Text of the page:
“We also began procurement processes towards securing generators for more than 200 pump stations. Each generator costs in excess of R2m. The city is working around the clock to normalise the situation and there is no need to panic,” he said.

Mayisela said E. coli tests conducted so far showed the water quality is safe for recreational activities. But “the water at the port of Durban is of poor quality and activities such as diving and fishing are still prohibited in the interest of public safety. The city and the port will inform the public once the water quality has improved,” said Mayisela.

The Durban Chamber of Commerce and Industry said it was not amused by the recent developments.

“It is high time that the city attends to its sewerage reticulation system. The recent sewerage spill is detrimental to the port operations and businesses dependent on the port. The port is at the very heart of the city’s economy and spills of this nature, if not resolved will result in significant economic losses,” chamber CEO Palesa Phili said. “Furthermore, if the matter is not resolved soon, it will threaten the profitability of the festive season.”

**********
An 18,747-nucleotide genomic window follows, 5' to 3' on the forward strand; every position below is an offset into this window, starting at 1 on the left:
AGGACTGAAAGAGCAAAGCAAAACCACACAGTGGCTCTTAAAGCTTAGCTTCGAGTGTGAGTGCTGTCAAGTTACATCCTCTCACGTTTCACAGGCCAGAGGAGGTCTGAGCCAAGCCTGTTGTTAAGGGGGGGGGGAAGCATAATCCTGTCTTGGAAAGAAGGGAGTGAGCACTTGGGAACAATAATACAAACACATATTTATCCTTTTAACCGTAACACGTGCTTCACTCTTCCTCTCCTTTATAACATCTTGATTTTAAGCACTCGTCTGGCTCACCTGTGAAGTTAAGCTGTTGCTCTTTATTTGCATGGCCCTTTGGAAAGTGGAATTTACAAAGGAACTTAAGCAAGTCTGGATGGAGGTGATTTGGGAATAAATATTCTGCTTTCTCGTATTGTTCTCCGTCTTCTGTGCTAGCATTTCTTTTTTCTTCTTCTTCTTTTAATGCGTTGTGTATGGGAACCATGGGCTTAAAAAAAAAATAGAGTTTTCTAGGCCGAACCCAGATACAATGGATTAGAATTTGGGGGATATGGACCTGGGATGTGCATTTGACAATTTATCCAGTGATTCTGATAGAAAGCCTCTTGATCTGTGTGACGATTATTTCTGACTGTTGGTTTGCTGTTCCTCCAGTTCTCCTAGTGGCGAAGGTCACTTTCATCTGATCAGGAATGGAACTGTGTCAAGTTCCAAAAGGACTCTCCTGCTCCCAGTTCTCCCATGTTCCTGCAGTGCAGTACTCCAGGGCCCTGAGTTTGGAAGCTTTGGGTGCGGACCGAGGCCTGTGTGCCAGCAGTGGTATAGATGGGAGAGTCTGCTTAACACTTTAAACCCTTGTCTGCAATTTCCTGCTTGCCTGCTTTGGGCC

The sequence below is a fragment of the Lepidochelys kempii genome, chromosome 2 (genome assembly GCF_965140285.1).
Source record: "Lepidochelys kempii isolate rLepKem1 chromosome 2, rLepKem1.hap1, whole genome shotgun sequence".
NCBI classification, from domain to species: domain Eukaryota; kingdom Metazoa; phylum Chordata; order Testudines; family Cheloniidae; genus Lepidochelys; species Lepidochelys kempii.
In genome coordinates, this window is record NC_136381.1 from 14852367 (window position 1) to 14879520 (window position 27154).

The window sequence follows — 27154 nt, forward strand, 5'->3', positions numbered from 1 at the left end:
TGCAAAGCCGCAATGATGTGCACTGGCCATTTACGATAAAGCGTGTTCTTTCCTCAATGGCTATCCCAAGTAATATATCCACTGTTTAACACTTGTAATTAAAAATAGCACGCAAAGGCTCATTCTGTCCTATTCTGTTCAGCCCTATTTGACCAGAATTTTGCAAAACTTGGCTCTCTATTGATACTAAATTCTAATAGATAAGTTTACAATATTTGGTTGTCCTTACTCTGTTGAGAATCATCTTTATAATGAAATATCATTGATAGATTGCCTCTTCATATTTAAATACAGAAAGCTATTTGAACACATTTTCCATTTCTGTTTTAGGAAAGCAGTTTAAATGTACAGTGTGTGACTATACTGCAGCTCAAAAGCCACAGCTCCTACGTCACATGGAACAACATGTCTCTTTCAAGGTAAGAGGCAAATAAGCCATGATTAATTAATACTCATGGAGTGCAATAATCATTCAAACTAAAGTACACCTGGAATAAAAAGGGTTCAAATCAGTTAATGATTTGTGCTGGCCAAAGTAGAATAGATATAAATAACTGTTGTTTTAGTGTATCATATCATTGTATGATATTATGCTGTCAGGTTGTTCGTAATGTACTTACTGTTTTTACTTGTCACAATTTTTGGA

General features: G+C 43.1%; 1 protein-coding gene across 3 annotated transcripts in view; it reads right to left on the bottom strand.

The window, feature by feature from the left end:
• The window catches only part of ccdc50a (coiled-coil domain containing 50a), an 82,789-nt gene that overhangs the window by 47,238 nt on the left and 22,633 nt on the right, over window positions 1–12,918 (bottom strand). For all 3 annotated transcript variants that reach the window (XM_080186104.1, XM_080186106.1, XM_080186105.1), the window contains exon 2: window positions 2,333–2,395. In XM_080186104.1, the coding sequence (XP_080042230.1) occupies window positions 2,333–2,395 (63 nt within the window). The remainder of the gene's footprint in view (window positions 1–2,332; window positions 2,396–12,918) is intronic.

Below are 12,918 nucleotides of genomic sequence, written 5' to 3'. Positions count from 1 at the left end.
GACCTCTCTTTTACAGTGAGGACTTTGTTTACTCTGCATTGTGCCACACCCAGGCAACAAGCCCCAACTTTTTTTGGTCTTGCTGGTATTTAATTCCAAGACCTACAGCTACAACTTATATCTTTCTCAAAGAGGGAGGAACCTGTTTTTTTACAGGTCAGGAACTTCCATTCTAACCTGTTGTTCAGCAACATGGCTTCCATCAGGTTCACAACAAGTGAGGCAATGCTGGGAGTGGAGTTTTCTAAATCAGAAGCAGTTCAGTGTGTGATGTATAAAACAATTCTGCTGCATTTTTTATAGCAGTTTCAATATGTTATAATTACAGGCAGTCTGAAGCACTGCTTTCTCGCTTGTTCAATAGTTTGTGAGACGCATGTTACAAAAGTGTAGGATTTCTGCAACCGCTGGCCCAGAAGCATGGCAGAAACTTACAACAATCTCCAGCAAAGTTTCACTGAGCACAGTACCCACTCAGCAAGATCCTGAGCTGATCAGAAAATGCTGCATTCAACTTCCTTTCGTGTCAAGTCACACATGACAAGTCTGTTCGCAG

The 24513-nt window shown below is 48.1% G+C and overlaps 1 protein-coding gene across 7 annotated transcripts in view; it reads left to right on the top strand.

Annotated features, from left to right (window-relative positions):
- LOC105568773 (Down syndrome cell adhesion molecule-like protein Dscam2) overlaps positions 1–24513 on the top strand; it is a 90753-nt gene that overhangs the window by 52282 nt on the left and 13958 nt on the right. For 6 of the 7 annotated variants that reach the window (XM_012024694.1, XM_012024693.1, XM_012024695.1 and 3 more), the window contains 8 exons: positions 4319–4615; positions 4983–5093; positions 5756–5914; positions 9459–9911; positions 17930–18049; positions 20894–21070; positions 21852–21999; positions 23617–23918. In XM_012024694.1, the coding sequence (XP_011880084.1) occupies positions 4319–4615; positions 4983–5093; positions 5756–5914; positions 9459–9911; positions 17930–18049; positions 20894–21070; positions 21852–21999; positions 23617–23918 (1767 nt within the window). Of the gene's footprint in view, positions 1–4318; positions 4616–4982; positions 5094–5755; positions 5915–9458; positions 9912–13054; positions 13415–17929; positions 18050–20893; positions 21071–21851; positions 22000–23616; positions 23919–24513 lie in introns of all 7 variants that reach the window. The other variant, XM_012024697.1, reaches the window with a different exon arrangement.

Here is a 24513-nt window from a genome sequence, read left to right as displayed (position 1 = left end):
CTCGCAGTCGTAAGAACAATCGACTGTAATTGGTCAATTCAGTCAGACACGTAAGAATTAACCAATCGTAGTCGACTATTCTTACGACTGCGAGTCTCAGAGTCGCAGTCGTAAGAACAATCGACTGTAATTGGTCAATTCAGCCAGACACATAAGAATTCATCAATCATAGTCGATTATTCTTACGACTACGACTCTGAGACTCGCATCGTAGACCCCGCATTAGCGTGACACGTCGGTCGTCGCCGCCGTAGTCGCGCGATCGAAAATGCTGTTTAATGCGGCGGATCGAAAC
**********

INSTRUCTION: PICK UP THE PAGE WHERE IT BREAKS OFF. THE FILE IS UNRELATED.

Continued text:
In June, the main pump station in the heart of the upmarket tourist and business hub of Umhlanga’s McCausland Crescent north of the city malfunctioned and also led to a waste-water spillage. In May 2019, the port authority banned fishing, commercial diving and other marine activities after high E.coli counts were discovered.

While the city's response is expected to bring some relief to the business and tourism sectors, environmentalists are not convinced. Activist Desmond D’Sa said the sewage spills should have been addressed earlier.